Distinguished ambassadors, fellow members of the Commission, and honored guests, thank you for the opportunity to speak here today.
This solemn and uplifting anniversary gives us all a chance to reflect on one of the clearest examples in human history of the triumph of freedom over tyranny.
Since for many people, personal recollection can be the most meaningful part of reflection, allow me to share my story with all of you. …
But as much as this event commemorates a single moment in time, its lesson still echoes throughout the world. In the darkest corners of the world, where our fellow brothers and sisters in humanity face new walls and new challenges, the oppressed can take comfort in today’s ceremony.
For today we see honor what President Reagan called “the one great and inescapable conclusion: that freedom leads to prosperity. That freedom replaces the ancient hatreds among the nations with comity and peace. And that freedom is the victor.”
However, remembrance alone cannot serve as the limit of our obligations today. As we celebrate twenty years since the fall of the Berlin Wall, we must also rededicate ourselves to tearing down those walls that remain standing and the new walls being erected in the 21st Century.
Of those that still stand, held over from the days of the Soviet Union and spread beyond its borders, no wall does greater damage to the spirit of the individual than the oppressive wall against faith—a wall that, unfortunately, is rampant throughout many authoritarian states.
In China, North Korea, Iran, Vietnam, Cuba, Saudi Arabia, Egypt, and beyond, authoritarian governments still fear religion as a challenge to their grip on power.
It matters not that some of these governments have implemented economic reforms, built sky-scrapers, or paved new roads. As long as citizens are denied the freedom to believe and to worship as they see fit, they will still be imprisoned in their own minds and held back from their full potential.
We must pledge to eradicate this tyranny wherever we find it. We must free all prisoners of conscience, not only for the sake of the oppressed, but for ours as well.
Faith is one front on which we must engage; truth is the other. We must confront the growing assault on truth by authoritarian regimes.
Looking at the newest wall against liberty—the cyber-wall used to censor and punish voices of truth and information—we face a formidable challenge. For while no regime anywhere can stifle the human spirit, regimes can try to blot out pieces of history from the minds of its next generation.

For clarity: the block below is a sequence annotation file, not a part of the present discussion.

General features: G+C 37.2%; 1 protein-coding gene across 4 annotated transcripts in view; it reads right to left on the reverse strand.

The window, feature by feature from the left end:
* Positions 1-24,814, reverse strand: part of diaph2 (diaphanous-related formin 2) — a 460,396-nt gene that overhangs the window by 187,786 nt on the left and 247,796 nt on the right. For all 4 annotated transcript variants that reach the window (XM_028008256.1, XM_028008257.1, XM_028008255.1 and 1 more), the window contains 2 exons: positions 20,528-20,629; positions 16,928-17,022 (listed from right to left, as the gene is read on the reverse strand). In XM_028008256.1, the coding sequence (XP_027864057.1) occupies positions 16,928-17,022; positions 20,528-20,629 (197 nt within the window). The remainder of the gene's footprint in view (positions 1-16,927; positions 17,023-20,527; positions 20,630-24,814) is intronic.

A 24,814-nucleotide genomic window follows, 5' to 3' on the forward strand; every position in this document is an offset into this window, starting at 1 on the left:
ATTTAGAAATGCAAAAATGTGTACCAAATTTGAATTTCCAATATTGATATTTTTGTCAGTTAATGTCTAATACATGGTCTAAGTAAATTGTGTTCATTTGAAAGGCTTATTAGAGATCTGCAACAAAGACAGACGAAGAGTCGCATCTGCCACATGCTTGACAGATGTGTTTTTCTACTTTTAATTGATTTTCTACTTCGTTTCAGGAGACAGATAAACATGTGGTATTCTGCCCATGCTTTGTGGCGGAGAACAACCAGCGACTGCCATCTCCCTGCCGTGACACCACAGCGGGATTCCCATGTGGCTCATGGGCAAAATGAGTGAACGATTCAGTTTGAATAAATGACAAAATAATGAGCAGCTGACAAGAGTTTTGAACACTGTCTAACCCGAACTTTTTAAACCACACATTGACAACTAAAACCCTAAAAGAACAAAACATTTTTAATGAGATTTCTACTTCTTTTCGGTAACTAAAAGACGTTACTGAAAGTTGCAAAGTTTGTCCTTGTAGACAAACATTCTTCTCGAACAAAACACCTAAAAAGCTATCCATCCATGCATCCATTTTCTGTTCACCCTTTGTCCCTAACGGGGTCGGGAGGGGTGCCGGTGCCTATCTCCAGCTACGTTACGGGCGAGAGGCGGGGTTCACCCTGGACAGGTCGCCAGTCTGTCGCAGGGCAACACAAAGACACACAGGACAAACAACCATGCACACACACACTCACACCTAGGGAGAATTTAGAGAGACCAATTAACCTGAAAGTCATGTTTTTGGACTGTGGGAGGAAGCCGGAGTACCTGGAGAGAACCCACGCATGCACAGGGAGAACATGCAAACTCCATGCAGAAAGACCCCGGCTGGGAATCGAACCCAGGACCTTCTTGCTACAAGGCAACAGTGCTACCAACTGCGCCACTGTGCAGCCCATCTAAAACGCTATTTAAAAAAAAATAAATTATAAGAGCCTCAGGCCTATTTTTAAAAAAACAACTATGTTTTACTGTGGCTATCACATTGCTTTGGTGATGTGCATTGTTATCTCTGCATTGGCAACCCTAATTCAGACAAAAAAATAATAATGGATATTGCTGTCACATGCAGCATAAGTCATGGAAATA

For example, there is no inherent ability of a human being to know about the brave democratic uprising at Tiananmen Square unless he or she learns about it. The Chinese government has gone to great lengths to wipe this event from the record.
But as individual information exchanges become effortless through fiber and wireless communication, the Chinese government, indeed all authoritarian regimes, must devote ever more resources to maintain their electronic wall.
In Iran this past summer, the real battle took place—and is still taking place—on blogs, Facebook, and Twitter as Iranians struggle to tell their story while the regime desperately tries to block access to the Internet.
The same was true for the Burmese opposition in 2007, where the junta struggled to contain the fallout from its bloody crackdown. Before that, text messaging played a crucial role in the
Orange Revolution in Ukraine.
One thing is clear: while physical brutality will always be a tool of oppressors, the tyranny of today and tomorrow will be measured by the extent to which tyrants censor and suppress access to electronic information.
As the next generation inherits a globally and instantly connected planet, the struggle for liberty will be waged with fiber optics as much as with firepower.
By resolving to help citizens combat censorship, we will ensure that the more the oppressed see and understand the real nature of their regime, and the more they share with the outside world, the more power they will have to determine their own future.
As we commemorate this twentieth anniversary of the breaking of the Berlin Wall, we must gather our strength and commit ourselves to finding ways to tear down all the walls of the 21st Century.
Our duty is to scale these walls wherever we find them. Our mission is to make freedom of conscience and free access to information universal. Our work did not end twenty years ago, and it does not end today. Today we dedicate ourselves to a new and hopeful beginning, to see a more peaceful and prosperous future.